R&B vocal groups are mostly to be found in the Soul Discography rather than the Blues Discography (both available from Eyeball Productions of Vancouver) but they’re probably better understood in relation to the blues tradition than soul, which is really a phenomenon of the sixties. African-American vocal group music covered a wide spectrum of styles from the forties onward. There were groups who sang mostly popular songs, groups that straddled the worlds of gospel and R&B and groups rooted in the blues. In the 1940s, a number of groups brought the excitement and fervour of the church to secular material even before Roy Brown or Ray Charles. We’re not going to try to closely document the evolution of R&B vocal groups this week but we’ll present a brief survey of the blues side of vocal group sounds. The great blues writer Paul Oliver once wrote that blues were not suited to vocal group treatments. We think that he came to this conclusion because his definition of blues was too narrow.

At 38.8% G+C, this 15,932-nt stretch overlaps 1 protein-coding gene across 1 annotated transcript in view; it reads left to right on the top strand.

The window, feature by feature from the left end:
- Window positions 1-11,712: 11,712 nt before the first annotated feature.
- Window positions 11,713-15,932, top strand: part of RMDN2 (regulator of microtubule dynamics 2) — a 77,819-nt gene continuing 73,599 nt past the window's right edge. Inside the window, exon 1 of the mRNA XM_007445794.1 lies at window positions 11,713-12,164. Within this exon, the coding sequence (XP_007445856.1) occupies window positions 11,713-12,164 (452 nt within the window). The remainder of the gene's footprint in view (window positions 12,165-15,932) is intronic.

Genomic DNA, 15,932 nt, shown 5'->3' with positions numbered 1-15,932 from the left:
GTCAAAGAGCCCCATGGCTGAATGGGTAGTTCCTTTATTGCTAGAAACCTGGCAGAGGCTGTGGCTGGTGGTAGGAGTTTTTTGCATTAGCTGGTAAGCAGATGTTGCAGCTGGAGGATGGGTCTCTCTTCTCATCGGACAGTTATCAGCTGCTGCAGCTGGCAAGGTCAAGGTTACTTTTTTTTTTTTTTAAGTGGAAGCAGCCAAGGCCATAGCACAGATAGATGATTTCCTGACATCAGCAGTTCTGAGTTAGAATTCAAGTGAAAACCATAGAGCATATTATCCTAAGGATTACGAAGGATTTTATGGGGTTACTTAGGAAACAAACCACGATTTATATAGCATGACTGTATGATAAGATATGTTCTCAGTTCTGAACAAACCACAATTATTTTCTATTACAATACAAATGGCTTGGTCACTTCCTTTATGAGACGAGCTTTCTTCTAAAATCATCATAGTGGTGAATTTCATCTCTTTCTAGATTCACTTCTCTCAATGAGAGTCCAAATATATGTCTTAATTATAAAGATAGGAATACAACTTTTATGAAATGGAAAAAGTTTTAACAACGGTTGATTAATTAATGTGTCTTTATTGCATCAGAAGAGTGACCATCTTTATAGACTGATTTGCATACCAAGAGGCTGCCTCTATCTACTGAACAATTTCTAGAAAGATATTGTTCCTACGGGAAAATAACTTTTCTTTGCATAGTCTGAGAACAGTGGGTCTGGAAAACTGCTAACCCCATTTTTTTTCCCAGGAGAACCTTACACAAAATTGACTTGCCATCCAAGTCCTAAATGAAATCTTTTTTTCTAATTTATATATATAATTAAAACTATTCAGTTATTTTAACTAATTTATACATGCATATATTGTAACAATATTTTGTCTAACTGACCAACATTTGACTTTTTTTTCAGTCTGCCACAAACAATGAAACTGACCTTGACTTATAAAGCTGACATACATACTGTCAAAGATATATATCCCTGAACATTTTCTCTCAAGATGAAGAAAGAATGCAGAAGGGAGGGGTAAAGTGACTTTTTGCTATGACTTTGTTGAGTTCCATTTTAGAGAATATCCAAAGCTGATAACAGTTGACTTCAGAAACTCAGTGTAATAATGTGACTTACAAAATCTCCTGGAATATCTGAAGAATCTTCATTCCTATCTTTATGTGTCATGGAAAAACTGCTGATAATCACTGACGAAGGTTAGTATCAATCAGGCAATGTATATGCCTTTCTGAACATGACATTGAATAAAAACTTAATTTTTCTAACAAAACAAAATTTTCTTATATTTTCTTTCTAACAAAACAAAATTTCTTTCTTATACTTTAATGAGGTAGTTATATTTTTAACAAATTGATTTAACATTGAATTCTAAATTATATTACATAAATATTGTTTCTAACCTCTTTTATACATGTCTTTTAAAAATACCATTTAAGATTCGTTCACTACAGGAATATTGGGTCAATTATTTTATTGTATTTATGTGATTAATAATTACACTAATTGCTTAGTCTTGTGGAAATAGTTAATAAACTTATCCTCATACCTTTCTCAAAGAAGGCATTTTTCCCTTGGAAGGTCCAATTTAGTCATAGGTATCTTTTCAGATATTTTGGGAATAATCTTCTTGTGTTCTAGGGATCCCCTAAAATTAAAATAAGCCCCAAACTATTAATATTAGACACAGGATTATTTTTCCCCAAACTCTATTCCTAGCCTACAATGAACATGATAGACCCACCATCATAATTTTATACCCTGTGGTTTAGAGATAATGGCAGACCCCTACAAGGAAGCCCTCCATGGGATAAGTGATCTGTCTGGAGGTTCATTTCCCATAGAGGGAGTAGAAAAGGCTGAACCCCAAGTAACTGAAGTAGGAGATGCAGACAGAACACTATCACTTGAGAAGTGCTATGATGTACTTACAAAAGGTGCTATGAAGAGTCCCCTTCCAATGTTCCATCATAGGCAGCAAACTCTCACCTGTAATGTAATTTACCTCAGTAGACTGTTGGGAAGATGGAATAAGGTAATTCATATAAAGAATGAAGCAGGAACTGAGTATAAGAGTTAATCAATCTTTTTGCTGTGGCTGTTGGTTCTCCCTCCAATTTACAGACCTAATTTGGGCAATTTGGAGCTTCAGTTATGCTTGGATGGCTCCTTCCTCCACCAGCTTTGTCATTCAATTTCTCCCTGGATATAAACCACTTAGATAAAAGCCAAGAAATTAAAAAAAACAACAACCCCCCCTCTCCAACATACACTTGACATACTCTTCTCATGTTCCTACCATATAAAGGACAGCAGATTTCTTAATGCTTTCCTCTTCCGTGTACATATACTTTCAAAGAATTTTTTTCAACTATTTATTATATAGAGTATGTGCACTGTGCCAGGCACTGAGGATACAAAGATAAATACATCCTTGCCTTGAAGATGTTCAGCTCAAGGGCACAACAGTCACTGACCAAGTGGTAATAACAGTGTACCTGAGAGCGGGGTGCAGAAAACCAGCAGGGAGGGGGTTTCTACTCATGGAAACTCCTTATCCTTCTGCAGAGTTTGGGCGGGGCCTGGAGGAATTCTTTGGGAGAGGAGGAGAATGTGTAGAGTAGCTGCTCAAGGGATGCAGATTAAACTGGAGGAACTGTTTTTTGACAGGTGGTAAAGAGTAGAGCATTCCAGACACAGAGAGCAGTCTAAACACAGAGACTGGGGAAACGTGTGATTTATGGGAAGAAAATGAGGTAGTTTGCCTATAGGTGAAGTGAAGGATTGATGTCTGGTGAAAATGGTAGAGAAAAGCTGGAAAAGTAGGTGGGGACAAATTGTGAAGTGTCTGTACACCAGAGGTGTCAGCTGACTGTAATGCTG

Also on the program a very brief look at the early days of Modern Records of Los Angeles. It will be a prelude to a special feature on the Modern label we plan to bring to air some time in the next few months. From Hadda Brooks to Roy Hawkins to B.B. King to Etta James, Modern was among the handful of great and enduring labels in blues and R&B.  

On the Show:

Hadda Brooks Trio – Gene Phillips –  Amos Garrett – Mississippi John Hurt – Big Three Trio – Ravens – Midnighters – Richard Berry – John Ellison – Ike & Tina Turner

Listen to the program at FM 93.3 in Hamilton or on CFMU online at cfmu.mcmaster.ca. The program will be available to stream or as a podcast until October 29th.

Contact Us

To reach us with comments or queries, write us at sweartotellthetruth@gmail.com.

You can also follow the program at sweartotellthetruth@nosignifying on Twitter.

Next week (October 8th)

Our 100th show.

Upcoming programs

It’s a new season and we’re working on some rough ideas for programming themes for The Blues & Rhythm Show in the coming months. We’ll list some of them on this blogsite soon–but not this week.